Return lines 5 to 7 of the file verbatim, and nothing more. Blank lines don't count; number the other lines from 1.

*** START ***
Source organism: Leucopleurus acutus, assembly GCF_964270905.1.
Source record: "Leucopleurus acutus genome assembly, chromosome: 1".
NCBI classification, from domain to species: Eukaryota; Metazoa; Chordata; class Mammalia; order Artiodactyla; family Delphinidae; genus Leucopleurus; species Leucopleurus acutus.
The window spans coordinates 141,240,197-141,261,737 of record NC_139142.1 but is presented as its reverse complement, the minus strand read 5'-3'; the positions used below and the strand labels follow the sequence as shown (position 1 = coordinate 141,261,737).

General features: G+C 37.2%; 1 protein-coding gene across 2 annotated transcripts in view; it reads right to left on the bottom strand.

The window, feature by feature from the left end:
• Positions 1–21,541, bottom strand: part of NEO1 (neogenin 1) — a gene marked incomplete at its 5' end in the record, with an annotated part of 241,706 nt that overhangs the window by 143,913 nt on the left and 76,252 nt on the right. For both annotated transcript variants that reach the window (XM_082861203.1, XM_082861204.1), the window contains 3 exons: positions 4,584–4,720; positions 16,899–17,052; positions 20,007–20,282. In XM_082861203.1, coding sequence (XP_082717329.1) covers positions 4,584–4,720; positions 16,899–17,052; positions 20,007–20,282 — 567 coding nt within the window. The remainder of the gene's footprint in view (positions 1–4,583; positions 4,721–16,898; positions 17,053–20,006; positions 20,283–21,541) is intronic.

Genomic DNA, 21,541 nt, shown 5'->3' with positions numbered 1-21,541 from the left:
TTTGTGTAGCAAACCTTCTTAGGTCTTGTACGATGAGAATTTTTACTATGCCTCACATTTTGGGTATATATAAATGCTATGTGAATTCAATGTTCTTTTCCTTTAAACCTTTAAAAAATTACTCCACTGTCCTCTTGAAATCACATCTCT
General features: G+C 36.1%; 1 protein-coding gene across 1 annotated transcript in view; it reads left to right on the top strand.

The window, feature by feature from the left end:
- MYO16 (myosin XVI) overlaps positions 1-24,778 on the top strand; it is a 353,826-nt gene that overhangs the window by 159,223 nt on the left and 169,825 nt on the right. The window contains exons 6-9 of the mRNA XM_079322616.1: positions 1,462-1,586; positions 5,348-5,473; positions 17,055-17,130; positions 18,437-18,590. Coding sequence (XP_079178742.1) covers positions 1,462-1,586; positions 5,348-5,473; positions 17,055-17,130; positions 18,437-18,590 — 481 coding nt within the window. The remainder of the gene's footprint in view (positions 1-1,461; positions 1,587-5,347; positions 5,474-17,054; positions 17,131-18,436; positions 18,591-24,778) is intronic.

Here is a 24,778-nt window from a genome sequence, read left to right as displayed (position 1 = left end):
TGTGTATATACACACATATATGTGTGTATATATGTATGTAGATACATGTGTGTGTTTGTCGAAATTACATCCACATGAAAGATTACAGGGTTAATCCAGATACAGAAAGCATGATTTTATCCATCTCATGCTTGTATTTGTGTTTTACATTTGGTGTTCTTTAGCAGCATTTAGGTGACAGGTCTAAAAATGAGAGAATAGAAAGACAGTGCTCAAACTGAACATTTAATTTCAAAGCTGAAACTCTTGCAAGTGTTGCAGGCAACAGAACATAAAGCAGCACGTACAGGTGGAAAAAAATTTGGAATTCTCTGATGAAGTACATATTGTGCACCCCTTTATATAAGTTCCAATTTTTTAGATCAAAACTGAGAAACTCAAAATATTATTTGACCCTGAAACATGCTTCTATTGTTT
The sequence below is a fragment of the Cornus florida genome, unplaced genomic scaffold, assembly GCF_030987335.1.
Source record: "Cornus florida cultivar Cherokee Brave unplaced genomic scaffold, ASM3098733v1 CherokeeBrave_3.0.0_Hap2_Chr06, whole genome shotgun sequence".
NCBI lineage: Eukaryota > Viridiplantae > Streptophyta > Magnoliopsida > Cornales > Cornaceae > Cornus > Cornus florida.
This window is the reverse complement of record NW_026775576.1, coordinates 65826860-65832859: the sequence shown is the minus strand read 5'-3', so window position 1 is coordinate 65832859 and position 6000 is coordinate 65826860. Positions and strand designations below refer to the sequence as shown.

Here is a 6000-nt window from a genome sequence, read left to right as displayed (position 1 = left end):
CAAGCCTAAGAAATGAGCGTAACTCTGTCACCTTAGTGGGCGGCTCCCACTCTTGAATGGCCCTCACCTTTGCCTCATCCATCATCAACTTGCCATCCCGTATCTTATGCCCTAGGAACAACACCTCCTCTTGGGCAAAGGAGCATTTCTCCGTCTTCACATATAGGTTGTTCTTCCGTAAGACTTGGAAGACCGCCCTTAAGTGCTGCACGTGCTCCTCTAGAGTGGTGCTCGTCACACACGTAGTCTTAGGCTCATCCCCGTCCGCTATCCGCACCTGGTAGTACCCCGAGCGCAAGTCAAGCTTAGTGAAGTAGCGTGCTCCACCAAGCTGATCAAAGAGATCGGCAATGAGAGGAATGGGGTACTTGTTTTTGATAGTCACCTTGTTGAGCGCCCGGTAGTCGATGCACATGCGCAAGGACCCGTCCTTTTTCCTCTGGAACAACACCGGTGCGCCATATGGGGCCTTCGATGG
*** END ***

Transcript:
General features: G+C 37.2%; 1 protein-coding gene across 2 annotated transcripts in view; it reads right to left on the bottom strand.

The window, feature by feature from the left end:
• Positions 1–21,541, bottom strand: part of NEO1 (neogenin 1) — a gene marked incomplete at its 5' end in the record, with an annotated part of 241,706 nt that overhangs the window by 143,913 nt on the left and 76,252 nt on the right. For both annotated transcript variants that reach the window (XM_082861203.1, XM_082861204.1), the window contains 3 exons: positions 4,584–4,720; positions 16,899–17,052; positions 20,007–20,282. In XM_082861203.1, coding sequence (XP_082717329.1) covers positions 4,584–4,720; positions 16,899–17,052; positions 20,007–20,282 — 567 coding nt within the window. The remainder of the gene's footprint in view (positions 1–4,583; positions 4,721–16,898; positions 17,053–20,006; positions 20,283–21,541) is intronic.